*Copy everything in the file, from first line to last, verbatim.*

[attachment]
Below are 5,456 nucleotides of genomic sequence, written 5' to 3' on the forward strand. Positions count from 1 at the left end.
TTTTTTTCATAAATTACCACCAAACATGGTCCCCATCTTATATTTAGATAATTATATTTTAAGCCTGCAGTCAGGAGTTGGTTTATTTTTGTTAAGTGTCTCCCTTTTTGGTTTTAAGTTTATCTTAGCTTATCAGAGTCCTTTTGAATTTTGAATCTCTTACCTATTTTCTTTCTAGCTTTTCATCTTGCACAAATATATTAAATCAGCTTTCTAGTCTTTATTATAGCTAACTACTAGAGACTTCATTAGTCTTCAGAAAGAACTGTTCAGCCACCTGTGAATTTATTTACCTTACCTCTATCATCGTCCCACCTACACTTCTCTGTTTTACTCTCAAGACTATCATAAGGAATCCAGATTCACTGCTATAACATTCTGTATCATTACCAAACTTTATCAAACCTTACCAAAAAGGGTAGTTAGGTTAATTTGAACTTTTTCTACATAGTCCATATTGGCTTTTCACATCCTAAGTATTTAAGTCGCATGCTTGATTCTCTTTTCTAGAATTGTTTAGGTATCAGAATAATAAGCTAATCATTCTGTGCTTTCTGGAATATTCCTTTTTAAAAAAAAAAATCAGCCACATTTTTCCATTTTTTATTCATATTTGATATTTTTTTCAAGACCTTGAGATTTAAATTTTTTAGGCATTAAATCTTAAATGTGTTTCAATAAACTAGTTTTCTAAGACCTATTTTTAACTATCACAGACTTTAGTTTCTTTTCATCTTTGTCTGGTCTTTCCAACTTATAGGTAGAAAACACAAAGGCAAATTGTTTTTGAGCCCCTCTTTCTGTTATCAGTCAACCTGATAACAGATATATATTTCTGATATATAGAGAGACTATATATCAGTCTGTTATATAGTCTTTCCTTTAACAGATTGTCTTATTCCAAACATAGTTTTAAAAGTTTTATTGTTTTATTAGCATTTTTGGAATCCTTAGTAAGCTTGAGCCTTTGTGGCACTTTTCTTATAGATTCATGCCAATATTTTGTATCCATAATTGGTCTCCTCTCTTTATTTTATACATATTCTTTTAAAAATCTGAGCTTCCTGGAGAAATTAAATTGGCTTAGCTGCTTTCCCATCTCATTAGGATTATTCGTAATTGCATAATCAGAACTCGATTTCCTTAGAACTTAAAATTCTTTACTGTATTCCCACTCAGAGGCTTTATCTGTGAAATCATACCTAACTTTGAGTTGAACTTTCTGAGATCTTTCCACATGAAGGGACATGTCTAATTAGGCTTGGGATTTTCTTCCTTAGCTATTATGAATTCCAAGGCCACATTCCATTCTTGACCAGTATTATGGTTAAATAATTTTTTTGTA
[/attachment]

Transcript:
Below are 5,456 nucleotides of genomic sequence, written 5' to 3' on the forward strand. Positions count from 1 at the left end.
TTTTTTTCATAAATTACCACCAAACATGGTCCCCATCTTATATTTAGATAATTATATTTTAAGCCTGCAGTCAGGAGTTGGTTTATTTTTGTTAAGTGTCTCCCTTTTTGGTTTTAAGTTTATCTTAGCTTATCAGAGTCCTTTTGAATTTTGAATCTCTTACCTATTTTCTTTCTAGCTTTTCATCTTGCACAAATATATTAAATCAGCTTTCTAGTCTTTATTATAGCTAACTACTAGAGACTTCATTAGTCTTCAGAAAGAACTGTTCAGCCACCTGTGAATTTATTTACCTTACCTCTATCATCGTCCCACCTACACTTCTCTGTTTTACTCTCAAGACTATCATAAGGAATCCAGATTCACTGCTATAACATTCTGTATCATTACCAAACTTTATCAAACCTTACCAAAAAGGGTAGTTAGGTTAATTTGAACTTTTTCTACATAGTCCATATTGGCTTTTCACATCCTAAGTATTTAAGTCGCATGCTTGATTCTCTTTTCTAGAATTGTTTAGGTATCAGAATAATAAGCTAATCATTCTGTGCTTTCTGGAATATTCCTTTTTAAAAAAAAAAATCAGCCACATTTTTCCATTTTTTATTCATATTTGATATTTTTTTCAAGACCTTGAGATTTAAATTTTTTAGGCATTAAATCTTAAATGTGTTTCAATAAACTAGTTTTCTAAGACCTATTTTTAACTATCACAGACTTTAGTTTCTTTTCATCTTTGTCTGGTCTTTCCAACTTATAGGTAGAAAACACAAAGGCAAATTGTTTTTGAGCCCCTCTTTCTGTTATCAGTCAACCTGATAACAGATATATATTTCTGATATATAGAGAGACTATATATCAGTCTGTTATATAGTCTTTCCTTTAACAGATTGTCTTATTCCAAACATAGTTTTAAAAGTTTTATTGTTTTATTAGCATTTTTGGAATCCTTAGTAAGCTTGAGCCTTTGTGGCACTTTTCTTATAGATTCATGCCAATATTTTGTATCCATAATTGGTCTCCTCTCTTTATTTTATACATATTCTTTTAAAAATCTGAGCTTCCTGGAGAAATTAAATTGGCTTAGCTGCTTTCCCATCTCATTAGGATTATTCGTAATTGCATAATCAGAACTCGATTTCCTTAGAACTTAAAATTCTTTACTGTATTCCCACTCAGAGGCTTTATCTGTGAAATCATACCTAACTTTGAGTTGAACTTTCTGAGATCTTTCCACATGAAGGGACATGTCTAATTAGGCTTGGGATTTTCTTCCTTAGCTATTATGAATTCCAAGGCCACATTCCATTCTTGACCAGTATTATGGTTAAATAATTTTTTTGTA